"I believe strongly in the opportunity here to bring previously under-read works from all parts of the world to our community," said Lesley Rains, manager of City of Asylum Books in Pittsburgh, Pa., which will open in early September. The store is affiliated with the nonprofit City of Asylum, which provides sanctuary to exiled poets and writers and runs literary-themed community programs. "[City of Asylum] wants to create a space and store that's different from anything in Pittsburgh," Rains added.
City of Asylum Books will be part of a larger retail space called Alphabet City. One third of Alphabet City will consist of a restaurant, another third will be a community space by day and an event space by night, and the other third will belong to City of Asylum Books. The store will have about 1,500 square feet of retail space, and to accommodate the possibility of very large events, every bookshelf will be movable. Rains plans to stock 10,000-12,000 books at launch and gradually increase to an overall stock of about 15,000 titles. The majority of those books, Rains said, will be new, and there will be a small selection of used titles as well. And though City of Asylum Books won't be a specialty store in the sense that it focuses on only one or two genres, the inventory will fit in with City of Asylum's overall mission.
"There will be works in translation, global literature, American literature from underrepresented groups, but in as many genres as we can fill," Rains explained. There will also be cookbooks, children's books, books on cultural studies and much more. Many of City of Asylum's used books will be out-of-print works in translation. "The idea is to bring new kinds of works to as many people as possible, but you might not be able to find the new James Patterson here."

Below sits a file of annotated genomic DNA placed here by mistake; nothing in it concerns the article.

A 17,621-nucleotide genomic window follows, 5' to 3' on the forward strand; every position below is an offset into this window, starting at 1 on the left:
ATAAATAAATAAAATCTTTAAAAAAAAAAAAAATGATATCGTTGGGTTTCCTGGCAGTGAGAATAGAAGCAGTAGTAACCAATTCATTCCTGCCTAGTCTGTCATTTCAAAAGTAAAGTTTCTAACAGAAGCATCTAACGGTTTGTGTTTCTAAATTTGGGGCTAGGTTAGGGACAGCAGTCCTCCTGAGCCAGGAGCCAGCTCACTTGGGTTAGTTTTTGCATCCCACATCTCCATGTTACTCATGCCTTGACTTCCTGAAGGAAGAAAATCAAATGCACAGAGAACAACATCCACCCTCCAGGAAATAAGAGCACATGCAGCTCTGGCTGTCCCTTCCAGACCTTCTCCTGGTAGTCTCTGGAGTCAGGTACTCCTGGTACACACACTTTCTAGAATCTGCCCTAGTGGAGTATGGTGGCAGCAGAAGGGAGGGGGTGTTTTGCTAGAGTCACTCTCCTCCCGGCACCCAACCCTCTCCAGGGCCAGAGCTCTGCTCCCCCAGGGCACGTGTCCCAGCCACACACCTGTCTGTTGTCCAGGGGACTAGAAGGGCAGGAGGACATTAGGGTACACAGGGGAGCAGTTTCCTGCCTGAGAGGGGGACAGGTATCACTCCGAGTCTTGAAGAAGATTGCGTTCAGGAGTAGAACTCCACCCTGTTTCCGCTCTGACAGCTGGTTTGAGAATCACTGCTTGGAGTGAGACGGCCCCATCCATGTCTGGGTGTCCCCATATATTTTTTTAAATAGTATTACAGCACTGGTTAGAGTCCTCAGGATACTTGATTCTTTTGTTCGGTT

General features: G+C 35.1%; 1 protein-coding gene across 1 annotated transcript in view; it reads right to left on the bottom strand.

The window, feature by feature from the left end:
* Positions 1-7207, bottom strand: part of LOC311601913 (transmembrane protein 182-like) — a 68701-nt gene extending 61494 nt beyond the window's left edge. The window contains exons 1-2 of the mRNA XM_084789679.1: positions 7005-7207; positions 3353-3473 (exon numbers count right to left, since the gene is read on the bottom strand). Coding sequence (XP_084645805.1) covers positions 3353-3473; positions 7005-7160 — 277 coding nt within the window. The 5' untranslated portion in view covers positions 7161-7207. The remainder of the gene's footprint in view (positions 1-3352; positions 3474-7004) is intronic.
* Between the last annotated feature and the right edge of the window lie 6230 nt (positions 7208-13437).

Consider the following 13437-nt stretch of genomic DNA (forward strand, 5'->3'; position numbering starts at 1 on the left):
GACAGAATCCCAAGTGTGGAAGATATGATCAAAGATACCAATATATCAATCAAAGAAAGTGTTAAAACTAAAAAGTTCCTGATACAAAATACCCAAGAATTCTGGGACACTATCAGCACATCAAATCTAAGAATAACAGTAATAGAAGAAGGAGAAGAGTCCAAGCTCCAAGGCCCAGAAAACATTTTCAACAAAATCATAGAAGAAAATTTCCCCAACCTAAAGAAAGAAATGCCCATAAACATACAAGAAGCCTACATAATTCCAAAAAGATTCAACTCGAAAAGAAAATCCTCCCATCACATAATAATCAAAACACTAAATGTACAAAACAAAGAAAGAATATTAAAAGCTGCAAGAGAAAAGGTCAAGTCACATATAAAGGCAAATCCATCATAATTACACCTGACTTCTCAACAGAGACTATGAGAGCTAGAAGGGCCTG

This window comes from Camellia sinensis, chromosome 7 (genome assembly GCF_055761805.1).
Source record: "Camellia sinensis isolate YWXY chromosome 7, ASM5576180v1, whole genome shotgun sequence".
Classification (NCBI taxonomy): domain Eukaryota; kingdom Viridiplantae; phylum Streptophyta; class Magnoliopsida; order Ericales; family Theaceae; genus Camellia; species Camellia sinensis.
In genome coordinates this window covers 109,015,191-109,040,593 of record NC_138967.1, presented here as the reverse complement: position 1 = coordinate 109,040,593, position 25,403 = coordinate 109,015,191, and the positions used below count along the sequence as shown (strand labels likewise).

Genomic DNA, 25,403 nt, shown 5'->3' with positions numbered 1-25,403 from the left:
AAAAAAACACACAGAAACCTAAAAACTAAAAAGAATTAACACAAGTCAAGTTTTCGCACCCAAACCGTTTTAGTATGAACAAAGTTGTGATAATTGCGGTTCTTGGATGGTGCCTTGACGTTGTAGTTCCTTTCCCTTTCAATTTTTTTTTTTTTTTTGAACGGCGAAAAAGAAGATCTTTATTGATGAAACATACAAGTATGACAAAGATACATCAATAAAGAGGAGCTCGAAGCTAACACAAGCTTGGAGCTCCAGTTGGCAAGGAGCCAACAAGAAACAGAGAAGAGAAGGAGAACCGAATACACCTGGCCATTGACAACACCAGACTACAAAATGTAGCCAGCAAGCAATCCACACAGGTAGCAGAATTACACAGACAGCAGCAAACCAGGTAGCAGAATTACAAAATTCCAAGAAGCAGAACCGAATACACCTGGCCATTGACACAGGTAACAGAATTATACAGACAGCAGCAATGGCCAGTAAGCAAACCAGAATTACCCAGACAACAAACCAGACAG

Before signing on to be the manager of City of Asylum Books, Rains owned and operated her own independent bookstore in Pittsburgh, East End Book Exchange, for five years. She sold the store earlier this year before joining City of Asylum, and prior to opening her own store in 2011 she was an academic. According to Rains, City of Asylum's mission and its reputation in Pittsburgh drew her to joining the organization.
"It's a very well regarded organization," said Rains. "They've been doing important work for the past decade now. It was too good of an opportunity to pass up."
|Future home of Alphabet City
Beyond bringing underrepresented books to new audiences, City of Asylum Books hopes to create a hub for Pittsburgh's literary community. To that end, events will be a major part of City of Asylum Books; Rains expects to host multiple events per week and is already filling up the calendar for this fall. Plans for the store's grand opening celebration are taking shape, and the store's inaugural reader will be Svetlana Alexievich, the Nobel Prize-winning author of Voices from Chernobyl: The Oral History of a Nuclear Disaster (Dalkey Archive Press in hardcover; Picador in paperback). Also on the docket for September is a visit from Idra Novey, the author of the novel Ways to Disappear (Little, Brown). Rains is also considering ways to partner with and feature local and self-published writers.
"The store will be a community space first and foremost," Rains said. "A space where local writers can bring their works."
Besides book events, City of Asylum Books will also host music events, with weekly performances, along with things like banned film nights and other screenings.
The Alphabet City space is still under construction with a prospective move in date of August, and Rains is busy sorting out POS systems, setting up publisher accounts and building inventory lists. On opening day, the staff will most likely consist of Rains and one other person, though she may add more staff members as time goes on (the Alphabet City restaurant will be operated and managed by a different group).
Rains said she eagerly anticipates opening day, saying, "I just hope that people visit the store with open hearts and open minds." --Alex Mutter